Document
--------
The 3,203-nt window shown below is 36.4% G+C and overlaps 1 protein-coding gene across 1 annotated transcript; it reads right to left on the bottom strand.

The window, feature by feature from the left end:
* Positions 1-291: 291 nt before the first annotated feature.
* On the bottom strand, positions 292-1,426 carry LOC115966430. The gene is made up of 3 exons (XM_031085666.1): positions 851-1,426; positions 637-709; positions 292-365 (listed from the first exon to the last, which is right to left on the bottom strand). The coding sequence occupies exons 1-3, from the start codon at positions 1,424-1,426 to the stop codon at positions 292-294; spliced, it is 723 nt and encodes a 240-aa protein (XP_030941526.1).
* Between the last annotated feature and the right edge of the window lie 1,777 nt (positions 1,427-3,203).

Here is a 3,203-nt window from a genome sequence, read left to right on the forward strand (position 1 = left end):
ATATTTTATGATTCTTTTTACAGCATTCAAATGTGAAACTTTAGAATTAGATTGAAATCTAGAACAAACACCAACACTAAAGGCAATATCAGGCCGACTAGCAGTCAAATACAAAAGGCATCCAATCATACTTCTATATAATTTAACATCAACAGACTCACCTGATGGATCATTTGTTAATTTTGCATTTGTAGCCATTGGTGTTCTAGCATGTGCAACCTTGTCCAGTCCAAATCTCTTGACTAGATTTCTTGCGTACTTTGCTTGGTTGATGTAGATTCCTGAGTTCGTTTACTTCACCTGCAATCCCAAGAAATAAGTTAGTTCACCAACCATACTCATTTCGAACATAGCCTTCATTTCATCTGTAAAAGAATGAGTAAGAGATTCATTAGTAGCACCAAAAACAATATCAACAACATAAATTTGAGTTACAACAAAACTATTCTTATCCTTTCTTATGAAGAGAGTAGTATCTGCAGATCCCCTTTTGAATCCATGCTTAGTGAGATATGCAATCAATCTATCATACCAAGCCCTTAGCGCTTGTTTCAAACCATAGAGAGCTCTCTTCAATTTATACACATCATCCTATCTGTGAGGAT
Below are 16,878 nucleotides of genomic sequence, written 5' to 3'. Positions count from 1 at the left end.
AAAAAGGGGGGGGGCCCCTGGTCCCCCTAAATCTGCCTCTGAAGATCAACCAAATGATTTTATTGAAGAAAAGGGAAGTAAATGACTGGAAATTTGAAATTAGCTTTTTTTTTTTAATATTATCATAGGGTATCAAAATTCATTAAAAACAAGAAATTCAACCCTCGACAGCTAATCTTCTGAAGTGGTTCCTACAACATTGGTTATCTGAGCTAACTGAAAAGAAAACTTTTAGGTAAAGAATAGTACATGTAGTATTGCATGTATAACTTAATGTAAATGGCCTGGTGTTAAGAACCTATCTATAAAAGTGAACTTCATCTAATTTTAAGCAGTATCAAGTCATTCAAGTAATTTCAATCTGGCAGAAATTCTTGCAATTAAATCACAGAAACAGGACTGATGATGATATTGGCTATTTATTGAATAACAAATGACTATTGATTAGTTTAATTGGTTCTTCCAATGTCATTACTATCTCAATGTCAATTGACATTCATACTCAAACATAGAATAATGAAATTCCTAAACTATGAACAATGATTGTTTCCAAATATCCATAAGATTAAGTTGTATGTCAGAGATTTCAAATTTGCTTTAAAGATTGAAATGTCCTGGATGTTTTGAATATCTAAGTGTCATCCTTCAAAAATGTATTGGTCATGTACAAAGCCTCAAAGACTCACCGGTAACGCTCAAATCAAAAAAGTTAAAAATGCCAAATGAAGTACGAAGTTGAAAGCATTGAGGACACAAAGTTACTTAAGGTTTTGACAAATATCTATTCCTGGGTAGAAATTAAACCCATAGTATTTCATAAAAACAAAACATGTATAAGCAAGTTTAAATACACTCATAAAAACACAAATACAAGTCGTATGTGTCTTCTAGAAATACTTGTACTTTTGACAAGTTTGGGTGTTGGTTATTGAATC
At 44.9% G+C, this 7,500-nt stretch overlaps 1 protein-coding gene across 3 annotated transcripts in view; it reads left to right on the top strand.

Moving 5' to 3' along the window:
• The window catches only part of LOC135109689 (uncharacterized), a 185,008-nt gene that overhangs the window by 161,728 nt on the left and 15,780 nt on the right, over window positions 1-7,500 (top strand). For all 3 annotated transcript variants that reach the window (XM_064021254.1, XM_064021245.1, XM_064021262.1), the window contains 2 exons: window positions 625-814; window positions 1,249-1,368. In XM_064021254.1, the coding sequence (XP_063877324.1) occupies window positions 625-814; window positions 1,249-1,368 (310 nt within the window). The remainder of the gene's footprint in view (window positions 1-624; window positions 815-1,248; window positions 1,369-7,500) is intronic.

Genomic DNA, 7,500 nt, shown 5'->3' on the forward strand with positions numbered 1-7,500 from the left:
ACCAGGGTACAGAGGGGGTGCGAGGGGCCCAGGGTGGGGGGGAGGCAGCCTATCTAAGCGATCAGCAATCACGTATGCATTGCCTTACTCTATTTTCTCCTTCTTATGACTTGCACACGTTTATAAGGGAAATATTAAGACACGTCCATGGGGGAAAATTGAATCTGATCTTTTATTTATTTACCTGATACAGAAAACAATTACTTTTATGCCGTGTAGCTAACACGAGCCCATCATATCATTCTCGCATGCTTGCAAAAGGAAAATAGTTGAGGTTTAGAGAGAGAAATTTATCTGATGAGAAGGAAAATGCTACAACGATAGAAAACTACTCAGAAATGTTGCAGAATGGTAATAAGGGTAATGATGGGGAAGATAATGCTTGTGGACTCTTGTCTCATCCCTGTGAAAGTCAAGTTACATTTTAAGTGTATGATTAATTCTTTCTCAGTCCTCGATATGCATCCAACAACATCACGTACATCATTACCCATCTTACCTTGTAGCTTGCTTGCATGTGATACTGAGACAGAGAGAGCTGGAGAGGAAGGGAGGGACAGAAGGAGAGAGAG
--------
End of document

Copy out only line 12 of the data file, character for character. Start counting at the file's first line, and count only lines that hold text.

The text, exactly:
• The window catches only part of LOC135109689 (uncharacterized), a 185,008-nt gene that overhangs the window by 161,728 nt on the left and 15,780 nt on the right, over window positions 1-7,500 (top strand). For all 3 annotated transcript variants that reach the window (XM_064021254.1, XM_064021245.1, XM_064021262.1), the window contains 2 exons: window positions 625-814; window positions 1,249-1,368. In XM_064021254.1, the coding sequence (XP_063877324.1) occupies window positions 625-814; window positions 1,249-1,368 (310 nt within the window). The remainder of the gene's footprint in view (window positions 1-624; window positions 815-1,248; window positions 1,369-7,500) is intronic.